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. Last Updated: 07/27/2016

Talking About Democracy Is Not Enough

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The next administration, with Dmitry Medvedev as president and Vladimir Putin remaining at the helm as prime minister, may evolve into something different from Putin's current rule. But the expectations of liberalization that Medvedev's rhetoric and non-KGB background might have raised in some circles are wishful thinking.

Medvedev's campaign was hardly a demonstration of adherence to democratic principles. And his rhetoric, while somewhat softer than Putin's, is barely an indicator of change. Throughout his presidency, Putin repeatedly spoke of the need for the rule of law, free media and other democratic virtues. Yet his policies were increasingly at variance with these principles, and by the end of his presidency the gap between the official rhetoric and reality reached almost Soviet proportions.

Although Medvedev has made several commendable statements, such as his preference for freedom over the lack of freedom, he speaks only in generalities. He has not touched on any of the many recent cases involving the issues of freedom or democracy, including repeated harassment and detention of liberal-leaning political activists.

Nor has Medvedev elaborated on the relationship between his mentor's policies and the deplorable status of the rule of law and press freedom in the country. Those policies could also be seen as his own, given Medvedev's status as a top official in Putin's administration.

The system created during Putin's presidency is based on the uncontested primacy of the top executive, with controlled politics and a growing intolerance toward public dissent, let alone political autonomy. In such a system, the judiciary is independent and the media free as long as they don't interfere with what those in power see as the interests of the state. Genuine rule of law and a genuinely independent media would undermine the very foundations of this regime. Medvedev is not in a position to challenge the system or its creator -- the man who ensured that Medvedev was elected president March 2. Just this week, Medvedev spoke of himself and Putin as a "tandem" and "team of two."

Putin has consolidated the state and enfeebled the society, an arrangement that no ruler would shed unless strongly challenged by those seeking to reclaim and apply their political rights. In today's Russia, however, there is no force laying such claims. And yet, an exact continuation of course under Putin is not a certainty.

But it is simply wrong at this point to regard Medvedev as a vehicle of change or to expect that Russian leadership would opt for political liberalization.

Should the good economic fortunes that accompanied Putin's presidency recede, various domestic problems that until now have been subdued by generous infusions of oil money would be exacerbated. Observers of Russia's economy warn that the successful development of recent years may not be sustainable. Critics have cited the unfavorable dynamics of oil and gas production, which accounts for about one-third of the nation's budget revenue, and the looming prospect of a workforce shortage -- the result of an implacable demographic trend. The shortage will weigh heavily on those men and women already working to provide their own safety net and to care for the older generation. Additionally, Russia may not be prepared to handle the repercussions of a global economic recession, which looks increasingly likely.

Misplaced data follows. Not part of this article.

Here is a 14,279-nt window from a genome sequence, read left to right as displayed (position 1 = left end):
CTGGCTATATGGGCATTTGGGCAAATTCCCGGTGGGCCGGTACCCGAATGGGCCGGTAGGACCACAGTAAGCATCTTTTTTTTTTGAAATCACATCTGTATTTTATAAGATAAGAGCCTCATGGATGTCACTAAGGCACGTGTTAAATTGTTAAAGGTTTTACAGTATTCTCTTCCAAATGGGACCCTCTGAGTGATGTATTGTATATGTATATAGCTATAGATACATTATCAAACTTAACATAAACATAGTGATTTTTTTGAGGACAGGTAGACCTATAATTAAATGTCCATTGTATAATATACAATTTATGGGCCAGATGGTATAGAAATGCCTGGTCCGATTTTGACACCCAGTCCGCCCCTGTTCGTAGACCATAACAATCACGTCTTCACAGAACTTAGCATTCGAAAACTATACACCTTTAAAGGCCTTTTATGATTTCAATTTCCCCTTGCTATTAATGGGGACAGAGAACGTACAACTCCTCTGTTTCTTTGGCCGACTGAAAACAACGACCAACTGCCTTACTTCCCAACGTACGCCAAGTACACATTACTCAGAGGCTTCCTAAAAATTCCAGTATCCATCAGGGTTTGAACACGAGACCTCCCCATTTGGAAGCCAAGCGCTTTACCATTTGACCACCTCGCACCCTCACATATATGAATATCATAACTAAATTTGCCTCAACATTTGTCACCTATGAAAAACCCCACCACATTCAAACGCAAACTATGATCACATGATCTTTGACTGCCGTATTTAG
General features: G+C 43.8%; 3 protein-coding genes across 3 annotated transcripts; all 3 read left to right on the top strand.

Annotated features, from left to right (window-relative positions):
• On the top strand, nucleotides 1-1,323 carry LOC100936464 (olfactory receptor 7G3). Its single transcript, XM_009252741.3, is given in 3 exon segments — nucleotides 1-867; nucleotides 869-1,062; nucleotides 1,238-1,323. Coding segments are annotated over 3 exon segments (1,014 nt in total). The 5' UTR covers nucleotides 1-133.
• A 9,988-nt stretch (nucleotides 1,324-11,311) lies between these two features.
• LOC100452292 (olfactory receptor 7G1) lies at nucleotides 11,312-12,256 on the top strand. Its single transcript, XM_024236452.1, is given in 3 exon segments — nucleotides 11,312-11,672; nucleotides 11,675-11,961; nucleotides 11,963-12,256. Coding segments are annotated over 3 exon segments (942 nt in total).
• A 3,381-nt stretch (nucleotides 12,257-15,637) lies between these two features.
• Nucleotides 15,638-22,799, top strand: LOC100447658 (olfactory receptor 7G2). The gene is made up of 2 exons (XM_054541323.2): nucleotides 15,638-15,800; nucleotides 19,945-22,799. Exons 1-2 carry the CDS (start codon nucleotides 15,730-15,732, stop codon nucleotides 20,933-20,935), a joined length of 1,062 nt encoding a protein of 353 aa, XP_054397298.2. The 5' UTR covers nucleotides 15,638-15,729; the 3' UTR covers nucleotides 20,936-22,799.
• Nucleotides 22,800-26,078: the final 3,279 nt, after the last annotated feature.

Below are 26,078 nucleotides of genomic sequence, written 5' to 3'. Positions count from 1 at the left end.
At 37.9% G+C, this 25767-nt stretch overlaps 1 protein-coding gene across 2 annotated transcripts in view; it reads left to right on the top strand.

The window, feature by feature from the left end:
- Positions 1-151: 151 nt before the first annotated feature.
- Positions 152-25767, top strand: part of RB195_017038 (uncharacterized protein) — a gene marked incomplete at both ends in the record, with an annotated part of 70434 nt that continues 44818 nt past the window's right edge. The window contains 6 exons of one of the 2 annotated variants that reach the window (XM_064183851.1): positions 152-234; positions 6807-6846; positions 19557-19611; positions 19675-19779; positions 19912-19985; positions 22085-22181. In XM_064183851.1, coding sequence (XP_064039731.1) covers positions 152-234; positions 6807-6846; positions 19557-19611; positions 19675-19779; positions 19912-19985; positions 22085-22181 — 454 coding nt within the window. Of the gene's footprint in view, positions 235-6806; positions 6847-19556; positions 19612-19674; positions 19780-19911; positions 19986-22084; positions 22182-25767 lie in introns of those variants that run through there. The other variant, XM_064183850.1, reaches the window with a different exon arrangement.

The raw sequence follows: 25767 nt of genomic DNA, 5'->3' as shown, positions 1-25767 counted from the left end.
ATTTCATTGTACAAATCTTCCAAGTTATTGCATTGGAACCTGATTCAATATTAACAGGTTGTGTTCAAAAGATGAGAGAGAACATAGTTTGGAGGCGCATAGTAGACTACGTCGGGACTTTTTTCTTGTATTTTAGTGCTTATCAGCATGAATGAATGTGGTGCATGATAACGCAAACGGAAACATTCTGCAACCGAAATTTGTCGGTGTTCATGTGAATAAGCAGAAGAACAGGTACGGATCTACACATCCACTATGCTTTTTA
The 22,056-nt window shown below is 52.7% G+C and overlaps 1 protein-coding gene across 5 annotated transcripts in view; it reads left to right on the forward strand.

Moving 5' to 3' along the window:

Putin may also be concerned about the sustainability of his economic achievement. Though he has repeatedly pledged to stay the course, in early February the president unveiled a plan for the country through 2020. After citing the successes of his administration, Putin spoke about the "extreme inefficiency" of the economy, the "unacceptably low productivity of labor" and the urgent need for modernization -- lest Russia fall behind the world's leading economies.

If the team of Putin and Medvedev really means modernization, it is sure to face tough challenges. First and foremost is the question of whether modernization is even possible in a deinstitutionalized system that has eliminated public participation, cultivated paternalism and opted for heavily centralized control over political competition. Another challenge is the inevitable infringement on the more conservative elites that have thrived under Putin's system of empowered bureaucracy.

Attempts at modernization would further aggravate the tensions among those who control broad swaths of the country's power and property. Their infighting is mostly kept behind the scenes these days, but if political struggles spill out into the open, they are likely to extend to the medium-tier elites, which are currently depoliticized, or the middle classes, which will be forced to align with one or another of the feuding camps.

Russia's future is uncertain. The outcomes of struggles both likely and unexpected are far from clear -- whether the forces of modernization would prevail or whether nationalists and conservatives could win the upper hand. If such shifts take place during Medvedev's tenure, this might give him a chance to evolve as an independent decision-maker in Russian politics -- something that he is not today.

Masha Lipman, editor of the Carnegie Moscow Center's Pro et Contra journal, writes a monthly column for The Washington Post, where this comment appeared.